[Public Papers of the Presidents of the United States: William J. Clinton (1998, Book I)]
[January 5, 1998]
[Pages 3-4]
[From the U.S. Government Publishing Office www.gpo.gov]

Remarks on the Federal Budget and an Exchange With Reporters
January 5, 1998

    The President. Good afternoon and happy new year to all of you. I'm 
glad to be back at work, and I'm looking forward to 1998.
    We can begin the year with some good news. I can now say that we 
believe that the deficit this year will be less than $22 billion. That 
means that it will decline for the 6th year in a row, a truly historic 
event. Twenty-two billion dollars is a far cry from the $357 billion the 
deficit was projected to be this year when I took office or the $90 
billion it was projected to be when the balanced budget agreement was 
enacted. So we have come a very long way.
    I can also say that the budget that I present to the Congress in 
February will be a balanced budget for 1999. Again, this will be the 
first time in 30 years we've had a balanced budget, and that's good news 
for the American people and for the American economy. It continues the

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successful economic policy that we adopted beginning with the budget in 
1993, which was the first major step.
    We have followed a policy of investing in our people, expanding the 
sales of American goods and services overseas, and practicing fiscal 
discipline. We reversed 12 years of trickle-down economics in which the 
deficit of this country exploded year after year and our national debt 
was quadrupled. So we have taken a different course, and thanks to the 
hard work and productivity of the American people, it is working. And 
I'm very, very pleased about it.
    Now, what we have to do now is to build on it, first with the 
balanced budget to keep interest rates down and keep the economy 
growing, secondly with other policies which I will be outlining in the 
State of the Union. I welcome other people to the debate.
    But let me say, I want to caution everyone that I will do everything 
that I can to prevent anyone from using a projected future surplus as a 
pretext for returning to the failed policies of the past. We do not want 
to go back to the terrible conditions that paralyzed our Government and 
paralyzed our own people's potential in 1992 when I took office. We have 
to go forward.
    This is great news today. I'm very pleased by it. The American 
people should be pleased by it. But we should be determined to stay on 
the course and do what works. And that's my determination.
    Q. Are you ruling out a tax cut, Mr. President, with this surplus?
    The President. I do not--let me just say, I want to say just exactly 
what I said. We don't have a surplus. We can project a surplus, but we 
don't have one. And we've waited 30 years for a balanced budget. Between 
1981 and 1992, we projected all kinds of things and went out and spent 
the money on tax cuts and spending--both. We spent the money, and we 
quadrupled the debt, drove up interest rates, put our country in a 
terrible hole. We have dug ourselves out of that hole with a lot of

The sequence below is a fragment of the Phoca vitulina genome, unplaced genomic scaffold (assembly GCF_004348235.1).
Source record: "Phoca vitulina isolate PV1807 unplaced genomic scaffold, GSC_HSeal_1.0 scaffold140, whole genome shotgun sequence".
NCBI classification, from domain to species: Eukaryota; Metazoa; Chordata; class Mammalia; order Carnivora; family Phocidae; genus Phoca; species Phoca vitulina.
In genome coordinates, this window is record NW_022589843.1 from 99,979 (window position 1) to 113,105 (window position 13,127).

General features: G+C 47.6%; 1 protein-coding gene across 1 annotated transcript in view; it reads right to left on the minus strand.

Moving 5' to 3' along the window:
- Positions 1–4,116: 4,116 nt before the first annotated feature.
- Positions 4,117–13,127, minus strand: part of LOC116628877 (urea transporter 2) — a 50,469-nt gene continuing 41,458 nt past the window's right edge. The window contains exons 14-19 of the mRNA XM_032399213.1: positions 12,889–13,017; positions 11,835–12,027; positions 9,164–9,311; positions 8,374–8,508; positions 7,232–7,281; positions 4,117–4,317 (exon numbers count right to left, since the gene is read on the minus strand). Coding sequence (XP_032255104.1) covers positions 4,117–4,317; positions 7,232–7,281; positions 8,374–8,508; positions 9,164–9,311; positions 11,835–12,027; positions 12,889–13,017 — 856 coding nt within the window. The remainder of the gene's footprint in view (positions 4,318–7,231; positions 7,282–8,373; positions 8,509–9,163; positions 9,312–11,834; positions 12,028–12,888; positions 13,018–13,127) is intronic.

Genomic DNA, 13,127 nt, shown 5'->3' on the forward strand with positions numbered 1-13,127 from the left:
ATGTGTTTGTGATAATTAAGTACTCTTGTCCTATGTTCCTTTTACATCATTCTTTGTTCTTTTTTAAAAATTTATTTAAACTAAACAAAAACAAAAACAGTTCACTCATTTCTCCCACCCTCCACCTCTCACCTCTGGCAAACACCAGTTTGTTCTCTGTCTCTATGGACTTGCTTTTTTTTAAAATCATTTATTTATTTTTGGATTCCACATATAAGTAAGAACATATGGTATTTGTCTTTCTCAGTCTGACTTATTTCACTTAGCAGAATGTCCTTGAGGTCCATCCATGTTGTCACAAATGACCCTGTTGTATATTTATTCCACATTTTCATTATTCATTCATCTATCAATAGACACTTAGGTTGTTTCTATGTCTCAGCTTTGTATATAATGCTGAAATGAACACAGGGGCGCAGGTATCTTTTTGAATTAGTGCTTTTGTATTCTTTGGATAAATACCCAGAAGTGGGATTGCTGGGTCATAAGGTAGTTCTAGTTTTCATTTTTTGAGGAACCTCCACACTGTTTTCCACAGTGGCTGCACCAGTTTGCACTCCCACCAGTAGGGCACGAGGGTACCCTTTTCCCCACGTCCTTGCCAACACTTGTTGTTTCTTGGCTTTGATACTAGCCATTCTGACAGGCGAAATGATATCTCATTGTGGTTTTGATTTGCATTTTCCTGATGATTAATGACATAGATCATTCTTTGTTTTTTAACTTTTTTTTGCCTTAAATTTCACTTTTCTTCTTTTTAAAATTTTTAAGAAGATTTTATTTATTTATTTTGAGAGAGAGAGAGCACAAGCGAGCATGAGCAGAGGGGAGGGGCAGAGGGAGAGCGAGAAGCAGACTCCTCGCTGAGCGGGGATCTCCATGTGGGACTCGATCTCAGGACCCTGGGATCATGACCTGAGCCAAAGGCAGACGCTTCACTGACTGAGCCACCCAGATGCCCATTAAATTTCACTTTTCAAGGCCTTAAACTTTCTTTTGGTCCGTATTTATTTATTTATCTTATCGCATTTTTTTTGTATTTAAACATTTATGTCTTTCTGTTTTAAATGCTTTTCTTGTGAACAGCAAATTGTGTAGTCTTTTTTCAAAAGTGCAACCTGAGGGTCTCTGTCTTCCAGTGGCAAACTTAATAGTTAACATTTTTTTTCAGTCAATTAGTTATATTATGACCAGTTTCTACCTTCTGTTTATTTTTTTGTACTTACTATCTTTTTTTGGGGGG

effort and a lot pain. In 1993 it was a very difficult dig, and a lot of 
people paid a very high price for it. Then we had the overwhelming 
bipartisan support for the balanced budget.
    All I'm saying is that any policy we adopt must not--it cannot--run 
any risk of returning to the failed policies of the past. We got away 
from trickle-down economics; we're into investing and growing our 
future. We're doing it the old-fashioned way. I have been exhorting the 
American people for 5 years now to be responsible, to remember that we 
cannot have opportunity without responsibility. Well, that same rule 
applies to the Government. We have to set a good example. We have to 
create opportunity, and we can't do it unless we're also responsible.
    So whatever policies we adopt have to be within the framework of the 
budget to the best of our knowledge. We cannot take risks with the 
future that we have worked so hard to build.

Tobacco Legislation

    Q. Mr. President, are you going to call for cigarette tax increases 
to help pay for new initiatives?
    The President. I will--first of all, on the tobacco issue 
generally--I'll have more to say about this later, but keep in mind what 
my first priority is. My first priority is to protect our children from 
the dangers of tobacco, from the illegal dangers of tobacco. And I will 
propose a plan that I believe is best designed to do that, that will 
build on the settlement agreement that was reached earlier. And I will 
work with Members of Congress in both parties in good faith to try to 
pass comprehensive tobacco legislation that I think will achieve that 
goal. And I'll say more about the details later.

Press Coverage of President's Vacation

    Q. Mr. President, there's been some controversy today about whether 
the press invaded your privacy in St. Thomas. Do you feel your privacy 
was invaded, and where should the press draw the line, sir?
    The President. The answer to the first question is yes. The answer 
to the second question is that's why we have a first amendment; you get 
to decide the answer to the second question. But----
    Q. You didn't like your dancing picture? Everybody liked it.
    The President. Actually, I liked it quite a lot. But I didn't think 
I was being photographed.
    Q. Was it off limits, sir?
    The President. That's a question that you have to ask and answer.

Note: The President spoke at 1:20 p.m. in the Cabinet Room at the White 
House prior to a meeting with the economic team.